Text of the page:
Head on down to your local bike shop andrent a bike. Then head over to Blue Mountain or the Rattlesnake and get lost for a bit! Missoula boasts some of the state’s best mountain biking, with lots of fantastic trail systems. You’ll find something for everyone! 



Missoula’s ever-changing  food scene is sure to please, especially if you’re seeking sustenance after your adventures. If you visit in the summertime, check out the Saturday Clark Fork Farmer’s Market at Caras Park, right along the river. The Downtown Partnership also organizes “Out to Lunch” at Caras Park, each Wednesday June through August, where you can sample local food trucks and listen to live music mid-day. At Zoo Town Surfers, we all have our favorite haunts, and we’re happy to share our suggestions with you. Just give us a call!  


Missoula is nothing without its beer. We have a few stellar breweries right in town, with more popping up each year. After each Zoo Town Surfers river trip, we serve up cold ones from Big Sky Brewing Co., whose westside tap room sits next to one of our favorite outdoor music venues, the Big Sky Brewing Co. Amphitheater!. We also serve up Draught Works beer as well which usually has a food truck. We love to see summertime shows at the new Kettlehouse Amphitheater, alongside the banks of the beautiful Blackfoot River. Kettlehouse Brewing has two tap rooms in Missoula proper; our afterwork go-to is the Kettlehouse Southside. And, of course, no visit to Missoula would be complete without a game of pool and some gumbo at the infamous Charlie B’s. You’ll find Charlie’s right downtown, at the corner of space and time. A double cocktail from Charlie’s won’t do you any favors athletically (or socially), but you can marvel at the faces of the local legends preserved in portraits on the walls, soak up the whiskey with southern fare from Dino Cafe, and belly up at any time of day, before or after your Missoula adventure!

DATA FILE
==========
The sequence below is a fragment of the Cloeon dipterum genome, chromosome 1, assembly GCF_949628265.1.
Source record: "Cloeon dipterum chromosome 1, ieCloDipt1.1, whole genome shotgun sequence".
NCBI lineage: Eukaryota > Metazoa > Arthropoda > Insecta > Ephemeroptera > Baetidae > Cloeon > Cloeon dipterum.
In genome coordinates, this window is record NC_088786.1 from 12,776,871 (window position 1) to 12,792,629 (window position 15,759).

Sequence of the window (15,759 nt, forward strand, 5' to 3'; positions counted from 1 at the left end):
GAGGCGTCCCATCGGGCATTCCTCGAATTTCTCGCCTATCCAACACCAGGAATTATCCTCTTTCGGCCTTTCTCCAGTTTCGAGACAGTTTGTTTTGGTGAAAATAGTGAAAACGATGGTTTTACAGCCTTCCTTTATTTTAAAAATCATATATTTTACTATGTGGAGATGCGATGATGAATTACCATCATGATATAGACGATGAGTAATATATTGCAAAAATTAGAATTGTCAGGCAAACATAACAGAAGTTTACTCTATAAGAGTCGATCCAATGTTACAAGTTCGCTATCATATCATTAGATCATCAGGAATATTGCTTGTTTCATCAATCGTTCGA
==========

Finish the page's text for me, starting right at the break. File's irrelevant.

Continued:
Essential Pieces of Gear for Spring Paddling

Essential Pieces of Gear for Spring Paddling

1. Kokatat Dry Suit: Essential for working on the river and swimming in cold water.

2. Capilene base layer.

3. Kokatat Dry Top: Great option if you can’t afford drysuit and more versatile if you combine with bibs (#8). Can use all year long.

4. Kokatat Habanero Unisuit: Love this warm layer. Less bulk with uni-suit around the waist.!

5. NRS Helmet Liner: This keeps your head warm, you can also use a swim cap if you can’t afford one of these.

6. HydroFlask water bottle: Don’t forget to stay hydrated and also make sure to secure inside of boat.

7. Sweet Helmet.

8. Kokatat Bibs: Combine with dry top and stay dry. Super versatile piece of gear. I wear these more than my drysuit, especially when I’m guiding. More comfy for prepping lunch, rigging boats, and around camp if its rainy.

9. Rescue PFD: This is an industry standard for guiding. River knife, whistle (on elastic band), and watch are always attached.

10. Neoprene socks: Wear these on the outside of your drysuit/bib socks to prevent pin-holes and wear and tear from gravel/dirt that gets inside your shoes.